This story originally appeared in the Fall 2019 issue of Domino, titled “Mr. Baciocchi’s World.” Subscribe to be the first to receive each issue.
Roberto Baciocchi loves to defy expectations. He expertly pairs a smoky orange velvet bed with a purple shag rug as if they were easy neutrals, and sports a turquoise leather blazer with zero irony. The architect responsible for the oft-Instagrammed Bar Luce in Milan and Prada stores worldwide—dreamy spaces filled with polished checkerboard marble floors, chrome accents, and bolts of mint and moss green—clearly isn’t afraid to make a statement. So you would expect that his personal spaces would follow suit.
In fact, Baciocchi’s property in his hometown of Arezzo, Tuscany, is the definition of discreet—from the outside, at least. His guesthouse, a former watchtower dating back to the 11th century, quietly blends in with the historic town’s soaring Romanesque churches and impressive Gothic palace. When he first discovered it, the tower was crumbling and all that remained was the original sandstone encasement, complete with arrow-width windows once used by archers. But he saw potential. “The light here is extraordinary and it’s very rare to find a building overlooking the bend in the Arno,” he says, gesturing to the river that can be heard from almost every room in the three-story home. For the extensive restoration of the property—part of a trio of structures that includes his private residence—Baciocchi called on his roster of skilled local craftsmen to create custom fittings and furniture. And much like the man, each design decision resists the rules.
Upon entering the guesthouse, wall-to-wall Siena marble panels conceal a bark-covered stairwell to the (otherwise hidden) lower floor, and every stone in a gravity-defying cantilever staircase is cut to precision so it appears to be floating. Nothing is quite as it seems. But far from a “look don’t touch” experience, the visual trickery and sensory details are meant to be enjoyed and engaged with. Fox fur coverlets, plush rugs, and upholstered furniture soften the stone structure and invite you to kick off your shoes or run your hands along a banister.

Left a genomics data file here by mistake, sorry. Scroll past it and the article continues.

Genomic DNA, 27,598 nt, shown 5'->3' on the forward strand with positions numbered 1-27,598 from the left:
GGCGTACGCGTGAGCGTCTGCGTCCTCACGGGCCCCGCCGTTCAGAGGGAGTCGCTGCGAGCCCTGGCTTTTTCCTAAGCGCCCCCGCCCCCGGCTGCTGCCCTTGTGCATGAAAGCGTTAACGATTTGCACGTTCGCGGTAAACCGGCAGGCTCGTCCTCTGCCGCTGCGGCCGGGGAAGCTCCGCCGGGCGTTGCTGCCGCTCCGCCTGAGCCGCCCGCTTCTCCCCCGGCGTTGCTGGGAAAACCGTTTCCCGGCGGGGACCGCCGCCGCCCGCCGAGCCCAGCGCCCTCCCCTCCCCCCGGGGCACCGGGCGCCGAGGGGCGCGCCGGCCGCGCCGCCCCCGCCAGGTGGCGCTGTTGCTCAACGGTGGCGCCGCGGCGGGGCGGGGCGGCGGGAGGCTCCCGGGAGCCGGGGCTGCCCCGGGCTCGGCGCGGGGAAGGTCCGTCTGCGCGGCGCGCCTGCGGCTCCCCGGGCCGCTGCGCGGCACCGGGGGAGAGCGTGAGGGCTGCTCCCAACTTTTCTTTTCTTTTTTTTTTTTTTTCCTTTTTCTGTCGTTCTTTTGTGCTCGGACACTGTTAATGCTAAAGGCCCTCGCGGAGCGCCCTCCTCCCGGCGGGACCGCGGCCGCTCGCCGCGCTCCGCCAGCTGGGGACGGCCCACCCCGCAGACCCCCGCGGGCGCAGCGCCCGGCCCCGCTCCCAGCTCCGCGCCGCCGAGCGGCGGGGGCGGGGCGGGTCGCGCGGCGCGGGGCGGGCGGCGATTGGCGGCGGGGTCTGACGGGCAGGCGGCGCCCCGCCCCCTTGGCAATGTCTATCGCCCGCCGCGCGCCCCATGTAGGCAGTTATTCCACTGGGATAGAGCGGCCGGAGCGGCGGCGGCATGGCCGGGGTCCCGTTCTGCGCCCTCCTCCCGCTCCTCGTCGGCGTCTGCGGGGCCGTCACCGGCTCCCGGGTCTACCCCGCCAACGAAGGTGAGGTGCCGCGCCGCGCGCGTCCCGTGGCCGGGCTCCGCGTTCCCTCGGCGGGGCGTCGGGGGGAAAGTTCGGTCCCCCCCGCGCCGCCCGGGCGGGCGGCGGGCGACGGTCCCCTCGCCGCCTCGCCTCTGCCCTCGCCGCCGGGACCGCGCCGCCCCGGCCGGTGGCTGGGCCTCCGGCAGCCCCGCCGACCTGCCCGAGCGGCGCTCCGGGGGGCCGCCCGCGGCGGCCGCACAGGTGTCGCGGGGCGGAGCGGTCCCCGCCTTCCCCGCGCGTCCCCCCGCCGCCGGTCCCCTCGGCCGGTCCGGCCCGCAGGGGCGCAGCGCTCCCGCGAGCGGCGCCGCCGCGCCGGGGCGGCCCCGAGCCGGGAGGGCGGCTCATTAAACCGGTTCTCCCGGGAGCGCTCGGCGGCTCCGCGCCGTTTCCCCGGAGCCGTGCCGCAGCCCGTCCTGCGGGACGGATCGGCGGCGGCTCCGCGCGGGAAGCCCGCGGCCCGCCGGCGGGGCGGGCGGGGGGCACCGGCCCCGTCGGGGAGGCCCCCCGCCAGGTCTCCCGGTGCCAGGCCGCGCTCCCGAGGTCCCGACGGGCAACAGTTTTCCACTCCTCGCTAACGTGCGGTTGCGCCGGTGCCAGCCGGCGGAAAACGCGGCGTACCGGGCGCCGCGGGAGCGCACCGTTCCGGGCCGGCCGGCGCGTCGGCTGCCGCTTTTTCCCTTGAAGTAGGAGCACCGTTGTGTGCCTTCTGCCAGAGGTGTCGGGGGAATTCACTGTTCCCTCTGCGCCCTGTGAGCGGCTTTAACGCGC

“I’m drawn to objects that are rich in history and made by hand, rather than mass produced. I want to see the artisan’s work and the texture of a material,” says Baciocchi as he thumbs an original medieval chisel (he uses it as a box cutter). Mixed in with the centuries-old relics are statement pieces of his own design, such as a squishy raspberry sofa in the downstairs living room and the hand-cast resin sinks in each bathroom. (Select items, like Amazonite cutlery and vases, will be available to purchase for the first time in the United States at Von Koontz Fields, a concept shop slated to open in New York’s Gramercy Park in 2020.)
This obsession with craftsmanship just might be the thread that unites the eclectic space. Terje Ekström Spider chairs look right at home against a backdrop of 1,000-year-old stone walls and ancient coffered ceilings. Eras collide without friction and somehow it all just works. Another unifying design device is velvet, the architect’s material of choice, which he uses to envelop nearly everything, from closet shelves and éclair-like sofas to dining-table tops and bed frames—adding a layer of luster and tactility to surfaces. Light is also revealed and concealed in unexpected ways: Abalone shell tiles in the upstairs bathroom glimmer with specks of turquoise when they catch the hazy Tuscan sun, and bulbs are veiled behind sheets of linen and marble so they emit a soft glow.
Equal parts wit and wonder, the guesthouse is a labyrinth of passageways and hidden doors that reveal a new curiosity around each corner. It’s impossible to uncover every detail in one stay. But then again, you’re not supposed to. According to Baciocchi, “You’re only ever limited by your imagination.” Then, without a word, he turns and disappears up the bark-lined staircase, retreating into the home fashioned from his wildest dreams.
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